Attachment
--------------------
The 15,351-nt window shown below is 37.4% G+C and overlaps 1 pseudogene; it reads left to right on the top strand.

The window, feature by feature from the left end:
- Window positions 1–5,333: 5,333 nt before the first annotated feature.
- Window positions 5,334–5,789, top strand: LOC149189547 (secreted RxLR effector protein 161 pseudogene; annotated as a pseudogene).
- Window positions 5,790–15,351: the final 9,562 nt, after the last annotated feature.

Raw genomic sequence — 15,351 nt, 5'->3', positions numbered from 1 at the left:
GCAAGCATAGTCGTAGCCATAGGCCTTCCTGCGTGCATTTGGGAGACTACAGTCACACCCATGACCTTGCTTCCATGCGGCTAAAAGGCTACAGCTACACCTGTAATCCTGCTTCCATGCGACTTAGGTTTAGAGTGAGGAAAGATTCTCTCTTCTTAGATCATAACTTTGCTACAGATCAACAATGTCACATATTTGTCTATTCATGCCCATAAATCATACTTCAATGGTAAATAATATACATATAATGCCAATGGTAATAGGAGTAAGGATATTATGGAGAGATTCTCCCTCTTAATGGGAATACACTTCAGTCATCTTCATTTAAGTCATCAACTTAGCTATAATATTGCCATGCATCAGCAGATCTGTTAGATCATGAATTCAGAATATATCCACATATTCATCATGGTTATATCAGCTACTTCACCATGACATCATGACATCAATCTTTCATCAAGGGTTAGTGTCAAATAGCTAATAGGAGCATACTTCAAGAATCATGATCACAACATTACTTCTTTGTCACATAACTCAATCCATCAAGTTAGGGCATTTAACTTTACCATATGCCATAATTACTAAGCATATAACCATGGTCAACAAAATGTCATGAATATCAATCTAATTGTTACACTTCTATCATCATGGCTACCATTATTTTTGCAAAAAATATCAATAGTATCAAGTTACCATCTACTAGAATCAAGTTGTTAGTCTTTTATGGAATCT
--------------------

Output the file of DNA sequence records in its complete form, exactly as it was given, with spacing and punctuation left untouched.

The 15,351-nt window shown below is 37.4% G+C and overlaps 1 pseudogene; it reads left to right on the top strand.

The window, feature by feature from the left end:
- Window positions 1–5,333: 5,333 nt before the first annotated feature.
- Window positions 5,334–5,789, top strand: LOC149189547 (secreted RxLR effector protein 161 pseudogene; annotated as a pseudogene).
- Window positions 5,790–15,351: the final 9,562 nt, after the last annotated feature.

Raw genomic sequence — 15,351 nt, 5'->3', positions numbered from 1 at the left:
GCAAGCATAGTCGTAGCCATAGGCCTTCCTGCGTGCATTTGGGAGACTACAGTCACACCCATGACCTTGCTTCCATGCGGCTAAAAGGCTACAGCTACACCTGTAATCCTGCTTCCATGCGACTTAGGTTTAGAGTGAGGAAAGATTCTCTCTTCTTAGATCATAACTTTGCTACAGATCAACAATGTCACATATTTGTCTATTCATGCCCATAAATCATACTTCAATGGTAAATAATATACATATAATGCCAATGGTAATAGGAGTAAGGATATTATGGAGAGATTCTCCCTCTTAATGGGAATACACTTCAGTCATCTTCATTTAAGTCATCAACTTAGCTATAATATTGCCATGCATCAGCAGATCTGTTAGATCATGAATTCAGAATATATCCACATATTCATCATGGTTATATCAGCTACTTCACCATGACATCATGACATCAATCTTTCATCAAGGGTTAGTGTCAAATAGCTAATAGGAGCATACTTCAAGAATCATGATCACAACATTACTTCTTTGTCACATAACTCAATCCATCAAGTTAGGGCATTTAACTTTACCATATGCCATAATTACTAAGCATATAACCATGGTCAACAAAATGTCATGAATATCAATCTAATTGTTACACTTCTATCATCATGGCTACCATTATTTTTGCAAAAAATATCAATAGTATCAAGTTACCATCTACTAGAATCAAGTTGTTAGTCTTTTATGGAATCT